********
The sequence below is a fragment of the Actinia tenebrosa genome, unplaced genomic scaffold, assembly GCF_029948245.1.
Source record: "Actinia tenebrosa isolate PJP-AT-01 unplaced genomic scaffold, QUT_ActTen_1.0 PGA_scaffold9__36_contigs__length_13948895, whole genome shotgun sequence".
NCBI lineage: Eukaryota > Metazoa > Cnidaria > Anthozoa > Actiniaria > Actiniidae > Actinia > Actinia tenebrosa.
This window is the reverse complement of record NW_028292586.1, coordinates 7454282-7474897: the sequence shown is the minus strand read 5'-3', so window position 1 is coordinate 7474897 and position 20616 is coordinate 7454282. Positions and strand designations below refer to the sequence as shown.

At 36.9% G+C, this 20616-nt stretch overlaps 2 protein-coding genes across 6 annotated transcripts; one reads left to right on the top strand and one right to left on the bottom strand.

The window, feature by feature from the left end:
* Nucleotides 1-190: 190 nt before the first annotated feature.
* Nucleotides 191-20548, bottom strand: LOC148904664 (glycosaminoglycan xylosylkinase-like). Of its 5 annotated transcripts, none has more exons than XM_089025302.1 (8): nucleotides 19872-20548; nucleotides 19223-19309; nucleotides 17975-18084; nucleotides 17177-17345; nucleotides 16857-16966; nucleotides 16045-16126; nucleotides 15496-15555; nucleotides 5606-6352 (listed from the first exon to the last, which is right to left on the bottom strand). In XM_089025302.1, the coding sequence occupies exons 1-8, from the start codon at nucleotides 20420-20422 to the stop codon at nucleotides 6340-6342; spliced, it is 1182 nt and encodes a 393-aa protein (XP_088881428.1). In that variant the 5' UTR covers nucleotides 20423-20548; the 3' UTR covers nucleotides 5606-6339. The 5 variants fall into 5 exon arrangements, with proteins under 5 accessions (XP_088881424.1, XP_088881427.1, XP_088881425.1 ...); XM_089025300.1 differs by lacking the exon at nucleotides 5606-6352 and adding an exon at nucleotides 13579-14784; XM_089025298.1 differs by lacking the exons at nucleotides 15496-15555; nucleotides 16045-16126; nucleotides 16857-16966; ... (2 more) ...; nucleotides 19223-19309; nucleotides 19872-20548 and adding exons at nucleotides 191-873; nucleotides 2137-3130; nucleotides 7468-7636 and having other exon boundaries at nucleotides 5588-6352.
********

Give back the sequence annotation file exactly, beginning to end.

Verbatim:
The sequence below is a fragment of the Actinia tenebrosa genome, unplaced genomic scaffold, assembly GCF_029948245.1.
Source record: "Actinia tenebrosa isolate PJP-AT-01 unplaced genomic scaffold, QUT_ActTen_1.0 PGA_scaffold9__36_contigs__length_13948895, whole genome shotgun sequence".
NCBI lineage: Eukaryota > Metazoa > Cnidaria > Anthozoa > Actiniaria > Actiniidae > Actinia > Actinia tenebrosa.
This window is the reverse complement of record NW_028292586.1, coordinates 7454282-7474897: the sequence shown is the minus strand read 5'-3', so window position 1 is coordinate 7474897 and position 20616 is coordinate 7454282. Positions and strand designations below refer to the sequence as shown.

At 36.9% G+C, this 20616-nt stretch overlaps 2 protein-coding genes across 6 annotated transcripts; one reads left to right on the top strand and one right to left on the bottom strand.

The window, feature by feature from the left end:
* Nucleotides 1-190: 190 nt before the first annotated feature.
* Nucleotides 191-20548, bottom strand: LOC148904664 (glycosaminoglycan xylosylkinase-like). Of its 5 annotated transcripts, none has more exons than XM_089025302.1 (8): nucleotides 19872-20548; nucleotides 19223-19309; nucleotides 17975-18084; nucleotides 17177-17345; nucleotides 16857-16966; nucleotides 16045-16126; nucleotides 15496-15555; nucleotides 5606-6352 (listed from the first exon to the last, which is right to left on the bottom strand). In XM_089025302.1, the coding sequence occupies exons 1-8, from the start codon at nucleotides 20420-20422 to the stop codon at nucleotides 6340-6342; spliced, it is 1182 nt and encodes a 393-aa protein (XP_088881428.1). In that variant the 5' UTR covers nucleotides 20423-20548; the 3' UTR covers nucleotides 5606-6339. The 5 variants fall into 5 exon arrangements, with proteins under 5 accessions (XP_088881424.1, XP_088881427.1, XP_088881425.1 ...); XM_089025300.1 differs by lacking the exon at nucleotides 5606-6352 and adding an exon at nucleotides 13579-14784; XM_089025298.1 differs by lacking the exons at nucleotides 15496-15555; nucleotides 16045-16126; nucleotides 16857-16966; ... (2 more) ...; nucleotides 19223-19309; nucleotides 19872-20548 and adding exons at nucleotides 191-873; nucleotides 2137-3130; nucleotides 7468-7636 and having other exon boundaries at nucleotides 5588-6352.